American, born Russia
(Kiev, Russia, 1899 - 1988, New York)
Louise Nevelson immigrated with her family to the United States in 1905 to escape the persecution in czarist Russia of people of Jewish faith. They settled in the small town of Rockland, Maine, where they continued to experience some alienation as one of the few Jewish families around. Nevelson married Charles Nevelson in 1920, and the couple moved to New York City; they separated in 1931. Nevelson studied opera and drama for several years before turning to visual art in 1929. She studied at the Art Students League in New York with famed abstract expressionist and influential teacher Hans Hofmann. Throughout the 1940s and 1950s, Nevelson worked through a succession of stylistic influences, including cubism, surrealism, and non-Western art before cultivating her own mature style. Her major breakthrough came in 1958 with the installation Moon Garden + One, a sculptural “environment” that transformed the entire gallery into a work of art. Moon Garden’s central element, Sky Cathedral, which was acquired by the Museum of Modern Art in New York City the same year, was a room-size installation composed of stacked boxes filled with fragments of carved wood and found objects such as chair backs, furniture legs and spindles, all painted a uniform matte black. Standing in stark contrast to the open-form, welded metal sculpture dominating New York’s art scene of the 1950s, Nevelson’s wooden assemblages explored ideas surrounding containment, totality and darkness.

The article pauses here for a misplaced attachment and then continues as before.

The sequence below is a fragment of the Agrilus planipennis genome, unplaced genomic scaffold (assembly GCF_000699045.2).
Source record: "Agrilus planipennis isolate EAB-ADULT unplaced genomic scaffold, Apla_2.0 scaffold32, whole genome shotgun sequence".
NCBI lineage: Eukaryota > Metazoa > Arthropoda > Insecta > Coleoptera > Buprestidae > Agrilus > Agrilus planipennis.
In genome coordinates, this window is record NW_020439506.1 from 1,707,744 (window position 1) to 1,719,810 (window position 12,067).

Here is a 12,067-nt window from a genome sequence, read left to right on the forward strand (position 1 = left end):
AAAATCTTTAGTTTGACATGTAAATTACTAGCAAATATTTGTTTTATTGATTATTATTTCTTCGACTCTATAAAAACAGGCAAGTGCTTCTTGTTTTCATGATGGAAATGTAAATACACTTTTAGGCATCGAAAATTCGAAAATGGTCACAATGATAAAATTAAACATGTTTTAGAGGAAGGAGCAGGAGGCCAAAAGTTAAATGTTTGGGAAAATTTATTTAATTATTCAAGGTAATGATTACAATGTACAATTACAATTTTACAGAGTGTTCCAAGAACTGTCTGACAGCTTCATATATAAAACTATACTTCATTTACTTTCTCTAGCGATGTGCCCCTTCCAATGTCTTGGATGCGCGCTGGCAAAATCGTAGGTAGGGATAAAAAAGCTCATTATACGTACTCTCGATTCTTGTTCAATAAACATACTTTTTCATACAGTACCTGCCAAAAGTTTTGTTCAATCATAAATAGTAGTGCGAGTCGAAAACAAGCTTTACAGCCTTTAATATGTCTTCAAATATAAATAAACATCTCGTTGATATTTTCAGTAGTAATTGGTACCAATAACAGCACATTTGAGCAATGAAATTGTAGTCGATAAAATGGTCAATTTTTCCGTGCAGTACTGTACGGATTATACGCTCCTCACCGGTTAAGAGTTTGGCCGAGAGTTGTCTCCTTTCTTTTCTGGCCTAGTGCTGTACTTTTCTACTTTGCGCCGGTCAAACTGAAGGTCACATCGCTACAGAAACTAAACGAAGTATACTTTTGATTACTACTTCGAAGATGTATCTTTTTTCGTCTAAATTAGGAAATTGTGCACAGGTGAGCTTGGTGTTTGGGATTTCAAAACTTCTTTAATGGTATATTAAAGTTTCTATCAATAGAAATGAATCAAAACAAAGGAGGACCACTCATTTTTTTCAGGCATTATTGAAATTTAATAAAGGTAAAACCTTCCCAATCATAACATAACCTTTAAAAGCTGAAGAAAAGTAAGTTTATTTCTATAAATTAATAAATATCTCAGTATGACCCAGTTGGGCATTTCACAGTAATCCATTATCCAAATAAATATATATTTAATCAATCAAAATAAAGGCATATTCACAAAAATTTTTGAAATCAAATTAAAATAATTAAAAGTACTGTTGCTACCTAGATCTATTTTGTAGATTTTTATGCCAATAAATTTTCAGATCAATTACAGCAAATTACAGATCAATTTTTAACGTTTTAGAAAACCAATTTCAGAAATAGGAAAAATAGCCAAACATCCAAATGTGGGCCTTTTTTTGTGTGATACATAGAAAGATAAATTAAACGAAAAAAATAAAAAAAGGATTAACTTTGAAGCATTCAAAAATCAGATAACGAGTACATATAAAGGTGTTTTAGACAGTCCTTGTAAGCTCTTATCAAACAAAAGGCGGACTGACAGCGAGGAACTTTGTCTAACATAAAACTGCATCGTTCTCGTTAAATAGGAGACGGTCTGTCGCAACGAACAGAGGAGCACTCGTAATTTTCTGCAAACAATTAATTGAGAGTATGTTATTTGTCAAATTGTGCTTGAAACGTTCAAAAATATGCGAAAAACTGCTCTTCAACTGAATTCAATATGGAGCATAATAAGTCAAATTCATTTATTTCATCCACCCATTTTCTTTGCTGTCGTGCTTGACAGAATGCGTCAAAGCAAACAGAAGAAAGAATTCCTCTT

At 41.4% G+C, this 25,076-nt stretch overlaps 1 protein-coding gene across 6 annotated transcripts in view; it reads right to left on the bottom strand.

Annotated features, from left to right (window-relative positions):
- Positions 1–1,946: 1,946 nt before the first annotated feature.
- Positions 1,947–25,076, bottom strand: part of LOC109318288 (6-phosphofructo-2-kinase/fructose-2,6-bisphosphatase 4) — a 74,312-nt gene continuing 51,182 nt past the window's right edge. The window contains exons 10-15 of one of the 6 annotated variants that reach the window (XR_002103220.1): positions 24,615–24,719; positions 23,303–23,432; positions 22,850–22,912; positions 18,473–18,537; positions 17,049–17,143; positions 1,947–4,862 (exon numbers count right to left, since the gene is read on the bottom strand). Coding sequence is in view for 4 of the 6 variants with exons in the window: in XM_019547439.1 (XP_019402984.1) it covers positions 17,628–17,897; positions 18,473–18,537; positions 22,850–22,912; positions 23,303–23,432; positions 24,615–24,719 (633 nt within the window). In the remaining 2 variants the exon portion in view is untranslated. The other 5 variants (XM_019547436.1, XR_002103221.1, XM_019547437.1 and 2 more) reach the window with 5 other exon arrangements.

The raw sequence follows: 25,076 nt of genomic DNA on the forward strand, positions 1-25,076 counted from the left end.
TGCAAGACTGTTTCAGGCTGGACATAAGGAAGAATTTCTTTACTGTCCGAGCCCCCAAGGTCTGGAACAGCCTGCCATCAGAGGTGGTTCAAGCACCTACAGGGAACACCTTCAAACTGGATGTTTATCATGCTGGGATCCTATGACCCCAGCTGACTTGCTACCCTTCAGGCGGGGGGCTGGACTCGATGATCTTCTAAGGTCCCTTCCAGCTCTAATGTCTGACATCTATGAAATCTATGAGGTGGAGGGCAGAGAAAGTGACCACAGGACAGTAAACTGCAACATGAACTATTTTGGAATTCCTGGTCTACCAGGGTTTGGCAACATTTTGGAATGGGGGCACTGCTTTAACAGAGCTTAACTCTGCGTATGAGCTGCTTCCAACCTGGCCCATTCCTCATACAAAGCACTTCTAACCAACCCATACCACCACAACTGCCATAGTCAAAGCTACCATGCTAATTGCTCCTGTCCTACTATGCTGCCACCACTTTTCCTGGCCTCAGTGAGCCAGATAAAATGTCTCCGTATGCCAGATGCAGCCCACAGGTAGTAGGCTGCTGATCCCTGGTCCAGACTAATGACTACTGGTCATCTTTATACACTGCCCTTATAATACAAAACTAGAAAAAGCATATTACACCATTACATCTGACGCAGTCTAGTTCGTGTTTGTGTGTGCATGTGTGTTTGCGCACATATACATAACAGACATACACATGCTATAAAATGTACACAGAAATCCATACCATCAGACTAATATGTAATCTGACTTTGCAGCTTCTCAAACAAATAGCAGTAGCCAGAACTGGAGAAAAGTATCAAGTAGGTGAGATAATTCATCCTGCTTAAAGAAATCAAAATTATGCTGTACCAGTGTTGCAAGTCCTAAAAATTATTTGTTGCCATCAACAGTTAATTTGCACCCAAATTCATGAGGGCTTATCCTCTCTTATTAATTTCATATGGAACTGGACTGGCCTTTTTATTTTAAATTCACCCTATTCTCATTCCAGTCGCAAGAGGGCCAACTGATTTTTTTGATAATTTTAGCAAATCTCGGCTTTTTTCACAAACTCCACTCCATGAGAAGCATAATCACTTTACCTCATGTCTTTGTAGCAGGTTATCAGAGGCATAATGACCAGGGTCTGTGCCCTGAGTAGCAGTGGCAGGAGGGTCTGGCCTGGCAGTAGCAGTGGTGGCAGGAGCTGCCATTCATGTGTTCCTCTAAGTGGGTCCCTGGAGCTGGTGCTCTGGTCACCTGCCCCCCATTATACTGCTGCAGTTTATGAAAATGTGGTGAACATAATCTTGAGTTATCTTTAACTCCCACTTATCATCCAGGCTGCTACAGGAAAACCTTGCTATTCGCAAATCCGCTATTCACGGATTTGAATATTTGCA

Nevelson later expanded her interest in monochrome to include white, which represented innocence and beginnings for the artist, and gold, which she referred to as her “Baroque period.” Beginning in the late 1960s, Nevelson began taking on public commissions to create large outdoor sculptures, which she realized in Cor-Ten steel.
Nevelson was included in the landmark 1959 exhibition Sixteen Americans at the Museum of Modern Art, New York City, and the American pavilion of the 1962 Venice Biennale. The Whitney Museum of American Art in New York City organized major retrospectives of her work in 1967, 1970 and 1980. Nevelson’s artworks are included in such public collections as the Guggenheim Museum, the Museum of Modern Art and the Metropolitan Museum of Art in New York City, the Art Institute of Chicago, Illinois, and the Hirshhorn Museum and Sculpture Garden in Washington, D.C.